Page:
My obsession with books started somewhere between the second and third grade. That's when books with pictures started giving way to chapter books. It's when I discovered our local library let me borrow books to read for free! Of course, I needed my mom to get there, and the book I wanted wasn't always available. You could only check out ten books at a time, not nearly enough … so you can imagine how difficult letting go of books has been for me, as I get ready to move.
As I got older, paperbacks were sold at school and in local bookstores for as little as a quarter, allowing me to build a small but personally-important library. College bookstores became havens for adding classics to my collection, and my library began to require multiple cartons when I moved.
Once I started earning a decent living, books were a big part of my purchases every month. Books weren't discretionary spending, but a non-negotiable part of my regular budget. And thanks to various warehouse stores and the discovery of used bookstores, hardcover books became my drug of choice.
Book Addicts Build Bookcases
Life happens and my dream house is gone. I've survived in a condo these last few years with less than half the book space I once had, by lining my garage with bookcases. But now that we've decided to move, I'm focusing more on how to satisfy my book addiction while downsizing … because it's really hard for a book-addict to even think about letting go of books.
Letting Go of Books by Using Technology
I know, I know. There's nothing like curling up in a special corner on a rainy day with a great book in hand. The magical scent of fresh glue as you crack the binding, the sound as you turn the pages, the weight of the book on your stomach. No kind of electronic jib-jab gizmo can take the place of … but wait, maybe we're wrong.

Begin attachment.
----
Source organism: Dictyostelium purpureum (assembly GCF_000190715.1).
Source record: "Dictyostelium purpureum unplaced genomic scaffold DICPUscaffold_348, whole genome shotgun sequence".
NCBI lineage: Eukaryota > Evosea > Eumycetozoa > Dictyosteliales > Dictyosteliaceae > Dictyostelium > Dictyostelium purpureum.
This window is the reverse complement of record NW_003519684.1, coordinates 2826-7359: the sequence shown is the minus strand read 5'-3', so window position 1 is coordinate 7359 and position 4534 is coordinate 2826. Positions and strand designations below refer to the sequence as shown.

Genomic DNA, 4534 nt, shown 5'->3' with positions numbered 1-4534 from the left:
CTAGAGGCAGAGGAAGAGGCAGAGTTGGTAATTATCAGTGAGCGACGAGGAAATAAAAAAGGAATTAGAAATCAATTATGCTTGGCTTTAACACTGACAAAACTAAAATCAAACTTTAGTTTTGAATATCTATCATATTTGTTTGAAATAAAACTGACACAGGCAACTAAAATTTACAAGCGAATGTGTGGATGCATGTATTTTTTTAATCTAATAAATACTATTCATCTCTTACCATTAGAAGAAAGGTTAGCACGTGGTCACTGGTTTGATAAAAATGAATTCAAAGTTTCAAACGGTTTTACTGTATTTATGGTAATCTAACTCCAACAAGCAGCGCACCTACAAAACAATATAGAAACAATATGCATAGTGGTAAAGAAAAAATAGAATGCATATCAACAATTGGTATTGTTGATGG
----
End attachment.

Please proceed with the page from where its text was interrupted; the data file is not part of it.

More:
I too was a believer in all things paper. I swore never to sing the body electric and walk away from my hardback history. But … I've discovered some truly effective solutions that I'm happy to share with my fellow book-addicts, as we truly can collect new books while letting go of books that create clutter when we don't have space for them.
My geek sister encouraged me to try an iPad. They offer a lot more Amazon was selling them at a fairly reasonable price. That made it worth the purchase for traveling, movies and games even if I hated it for books. But I didn't. Instead… I loved it.
Letting Go of Books When Traveling
I bought an iPad mini. I swore it was just for traveling, and quickly realized just about everyone else on the plane is using some type of electronic device. My rule was to bring one never-read, used paperback for every day on the road. I'd leave the books at airports or hotel lobbies after I'd finished them, hoping they'd find a home with some other deserving book-addict. This was fine for weekend trips, but if I was leaving for a week or more, they too much space in my luggage. And finding used bookstores on my travels, while fun, wasn't always practical.
I can control the font type and size, a miracle for me. I'm no longer dependent on some book designer's decisions. Also, I didn't need to find the perfect book light. An iPad has its own just-right light running behind the words. So if you share space with someone who would rather not deal with your bedtime reading habits, you can be oh-so discrete, even reading under the covers without a flashlight.
AND… You can hold an entire library in your purse. How many books do you want to take with you? Go ahead. Not sure if you'll be in the mood for a mystery or a romance novel? No problem. Want to pick up a few new books, or a dozen magazines? Go ahead as you no longer have to worry about how many you can carry.
I could go on and on, but I won't, because I want to share the next amazing secret with you.
You can shop online and find good prices but why? Thanks to software like Overdrive, you can find plenty of eBooks at your library and borrow them at no cost. You can do this anywhere, and round-the-clock with Internet access. You'll have to register at your library and ask them what software they use, or simply go online. You'll be just as amazed as I was.
It may take a few months before you're ready to start letting go of your books. And there are some books they're going to have to pry out of my cold dead hands. But everyday novels I kept to read late at night when the bookstores were closed, they're leaving. The authors I love whose eBooks are on tap at the library, like Anne Perry (amazing mysteries) and Mercedes Lackey (best fantasy), I've let them all go … except my signed copy of Cardington Crescent. A girl's got to keep some book treats in her life.